include ZIN PH 5/42, a possible juvenile tooth; ZIN PH 4, 30-33/42, four
isolated adult teeth, all from sublocality FTA-30; ZIN PH 35/42, an
isolated heavily worn adult tooth, from sublocality FTA-31; and ZIN PH
36/42, an isolated adult posterior tooth, from sub locality FBX-23. The
teeth range from 6.75mm above the root (holotype) to worn, smaller
"juvenile" teeth at 2.65mm or so. The inferrence of mesiodistal increasing
asymmetry permits the authors to determine a marginal series.

  Averianov et al. diagnose *Ferganacephale* by the following suite of

  "(1) Teeth with both lingual and labial crown sides covered by enamel
(-)*; (2) tooth
   crowns asymmetrical in side view, with one crown side (mesial?) being
more convex than
   the opposite side (+)*; (3) main crown ridge poorly differentiated or
not distinguishable
   (+)**; (4) vertical crown ridges leading to the marginal denticles very
weak or absent
   (+)**; (5) marginal crown denticles absent or so small that they are
eliminated by the
   slightest wear (+)**; (6) basal crown cingulum present (+)*; (7) basal
cingulum more
   prominent on one crown side compared with the opposite side (on the
lingual side in the
   maxillary teeth and on the labial side in the mandibular teeth) (+)*;
(8) basal crown
   cingulum interrupted at the centre of the labial side in the maxillary
teeth and of the
   lingual side in the mandibular teeth (+)**; (9) vertical wrinkled
ornamentation could be
   present on the less concave crown side, adjacent to the basal cingulum
interruption, at
   least in some teeth (+)**; (10) dentition monognathically heterodont,
with the posterior
   teeth having lower and more asymmetrical crowns than the anterior teeth
(+)* (?-?
   primitive character, ?+? derived character, * character typical for
   ** autapomorphy)."

  Of the autapomorphies listed for the taxon (3, 4, 5, 8 and 9), 9
represents a unique feature present in virtually no other ornithischian;
feature 3 is present in several taxa, including stegosaurs, some
ankylosaurs, and several basal marginocephalian, most of which were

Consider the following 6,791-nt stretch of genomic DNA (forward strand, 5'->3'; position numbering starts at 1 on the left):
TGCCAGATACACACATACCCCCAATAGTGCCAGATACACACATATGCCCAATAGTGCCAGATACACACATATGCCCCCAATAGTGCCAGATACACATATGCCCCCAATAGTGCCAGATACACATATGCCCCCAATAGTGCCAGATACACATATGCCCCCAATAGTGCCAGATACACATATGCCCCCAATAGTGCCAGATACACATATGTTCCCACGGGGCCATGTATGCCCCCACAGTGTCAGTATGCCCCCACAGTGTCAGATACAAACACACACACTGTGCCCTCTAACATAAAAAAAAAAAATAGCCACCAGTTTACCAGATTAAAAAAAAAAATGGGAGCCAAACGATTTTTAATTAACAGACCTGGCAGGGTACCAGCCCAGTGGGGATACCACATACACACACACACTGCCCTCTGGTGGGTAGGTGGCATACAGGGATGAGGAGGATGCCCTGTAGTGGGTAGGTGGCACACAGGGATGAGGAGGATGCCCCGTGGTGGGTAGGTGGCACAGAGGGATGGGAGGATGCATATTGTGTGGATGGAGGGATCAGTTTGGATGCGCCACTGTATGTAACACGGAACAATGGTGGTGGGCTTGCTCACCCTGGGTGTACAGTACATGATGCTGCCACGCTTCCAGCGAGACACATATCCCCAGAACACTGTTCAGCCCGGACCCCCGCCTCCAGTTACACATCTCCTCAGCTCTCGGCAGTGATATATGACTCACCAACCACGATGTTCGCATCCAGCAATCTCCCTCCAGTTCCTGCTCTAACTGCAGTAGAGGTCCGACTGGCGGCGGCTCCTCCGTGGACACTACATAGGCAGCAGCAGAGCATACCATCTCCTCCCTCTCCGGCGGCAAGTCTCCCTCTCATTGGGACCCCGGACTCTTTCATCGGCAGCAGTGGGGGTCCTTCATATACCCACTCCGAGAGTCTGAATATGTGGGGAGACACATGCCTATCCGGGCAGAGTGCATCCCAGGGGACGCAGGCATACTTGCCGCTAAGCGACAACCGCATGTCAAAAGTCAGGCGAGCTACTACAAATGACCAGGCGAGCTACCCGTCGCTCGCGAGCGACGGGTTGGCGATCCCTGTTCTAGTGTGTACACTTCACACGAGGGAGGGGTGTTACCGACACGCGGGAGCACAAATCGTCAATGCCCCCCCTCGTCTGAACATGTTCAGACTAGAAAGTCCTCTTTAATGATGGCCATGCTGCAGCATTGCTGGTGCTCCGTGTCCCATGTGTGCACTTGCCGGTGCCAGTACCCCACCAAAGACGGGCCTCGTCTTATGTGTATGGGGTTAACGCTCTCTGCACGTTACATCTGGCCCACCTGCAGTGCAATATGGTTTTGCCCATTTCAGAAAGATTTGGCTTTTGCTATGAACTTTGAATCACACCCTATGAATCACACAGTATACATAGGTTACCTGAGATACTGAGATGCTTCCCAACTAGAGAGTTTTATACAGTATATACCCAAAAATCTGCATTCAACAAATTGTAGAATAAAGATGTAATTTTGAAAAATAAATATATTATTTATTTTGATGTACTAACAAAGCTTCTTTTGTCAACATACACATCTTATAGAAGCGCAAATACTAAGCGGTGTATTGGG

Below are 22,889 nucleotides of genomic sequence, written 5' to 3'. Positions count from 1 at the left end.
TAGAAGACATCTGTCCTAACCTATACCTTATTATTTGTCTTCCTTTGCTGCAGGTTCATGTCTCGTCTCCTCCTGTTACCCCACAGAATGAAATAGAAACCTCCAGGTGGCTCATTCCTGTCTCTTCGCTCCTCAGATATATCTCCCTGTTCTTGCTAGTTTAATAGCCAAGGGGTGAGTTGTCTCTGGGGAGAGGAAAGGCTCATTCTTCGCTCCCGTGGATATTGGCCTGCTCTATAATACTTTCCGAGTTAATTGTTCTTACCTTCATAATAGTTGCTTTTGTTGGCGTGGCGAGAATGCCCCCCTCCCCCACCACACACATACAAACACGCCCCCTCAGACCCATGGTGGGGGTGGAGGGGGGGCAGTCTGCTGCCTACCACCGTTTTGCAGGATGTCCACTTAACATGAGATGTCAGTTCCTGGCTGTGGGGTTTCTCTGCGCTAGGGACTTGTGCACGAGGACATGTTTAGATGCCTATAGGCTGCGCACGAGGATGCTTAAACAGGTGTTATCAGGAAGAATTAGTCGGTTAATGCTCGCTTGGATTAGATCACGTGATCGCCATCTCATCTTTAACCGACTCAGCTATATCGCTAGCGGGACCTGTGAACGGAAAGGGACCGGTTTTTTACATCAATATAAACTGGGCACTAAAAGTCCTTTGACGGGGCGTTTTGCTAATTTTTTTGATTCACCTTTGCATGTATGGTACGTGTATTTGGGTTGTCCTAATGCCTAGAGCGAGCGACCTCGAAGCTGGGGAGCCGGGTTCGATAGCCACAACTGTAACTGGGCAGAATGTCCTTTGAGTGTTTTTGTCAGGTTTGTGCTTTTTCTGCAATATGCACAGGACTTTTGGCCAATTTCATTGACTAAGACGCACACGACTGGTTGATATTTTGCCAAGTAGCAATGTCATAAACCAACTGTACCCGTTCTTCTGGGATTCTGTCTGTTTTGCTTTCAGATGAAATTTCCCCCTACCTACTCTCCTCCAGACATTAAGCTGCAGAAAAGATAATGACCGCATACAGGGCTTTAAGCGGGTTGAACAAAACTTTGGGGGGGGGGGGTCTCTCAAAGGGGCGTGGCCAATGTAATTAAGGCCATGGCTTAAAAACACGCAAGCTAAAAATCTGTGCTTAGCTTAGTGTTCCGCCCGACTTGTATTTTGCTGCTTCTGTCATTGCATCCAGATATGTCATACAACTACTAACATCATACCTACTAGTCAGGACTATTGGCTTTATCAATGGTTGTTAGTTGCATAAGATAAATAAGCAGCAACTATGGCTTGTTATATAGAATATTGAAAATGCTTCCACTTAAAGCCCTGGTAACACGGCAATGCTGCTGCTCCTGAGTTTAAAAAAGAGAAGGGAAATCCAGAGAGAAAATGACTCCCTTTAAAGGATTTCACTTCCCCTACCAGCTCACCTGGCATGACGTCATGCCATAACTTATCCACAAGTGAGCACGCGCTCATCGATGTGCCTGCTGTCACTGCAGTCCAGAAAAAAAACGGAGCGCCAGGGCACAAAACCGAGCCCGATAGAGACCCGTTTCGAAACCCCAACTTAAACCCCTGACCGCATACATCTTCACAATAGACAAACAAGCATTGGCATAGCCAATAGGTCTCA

ceratopsian; feature 4 may be related to 9 in the sense of a loss of
vertical ridge may correspond to development of wrinkles, otherwise that
the wrinkles are more or less the degraded vertical ridges without
denticles to "set" their placement, allowing them to undergo more mutation
without the selective control of the denticles; feature 5 is highly
unique, but the authors caution in the possibility of wear, I think this
is largely overridden by the high number of non-denticulate crowns whereas
other isolated teeth show persistence of denticles even when the crowns
exhibit marginal wear, with the exception of iguanodontian ornithopods.
Feature 9 is also considered less "distinct" since it is present in only a
few crowns recovered, so its distribution is not so distinct. This leaves
an autapomorphic diagnosis to features 4 and 9, which may be interrelated.
Feature 8, above, is present in a few other taxa, and marginocephalians
show a relative loss and lack of distinct expression of cingula, implying
this is part of a serial reduction towards non-cingulate ceratopsians. On
the meanwhile, pachycephalosaurs possess a distinct cingulum, and this may
suggest that the teeth do NOT belong to a pachycephalosaurid, as implied,
but perhaps a basal ceratopsian.


Jaime A. Headden

  Little steps are often the hardest to take.  We are too used to making leaps 
in the face of adversity, that a simple skip is so hard to do.  We should all 
learn to walk soft, walk small, see the world around us rather than zoom by it.

"Innocent, unbiased observation is a myth." --- P.B. Medawar (1969)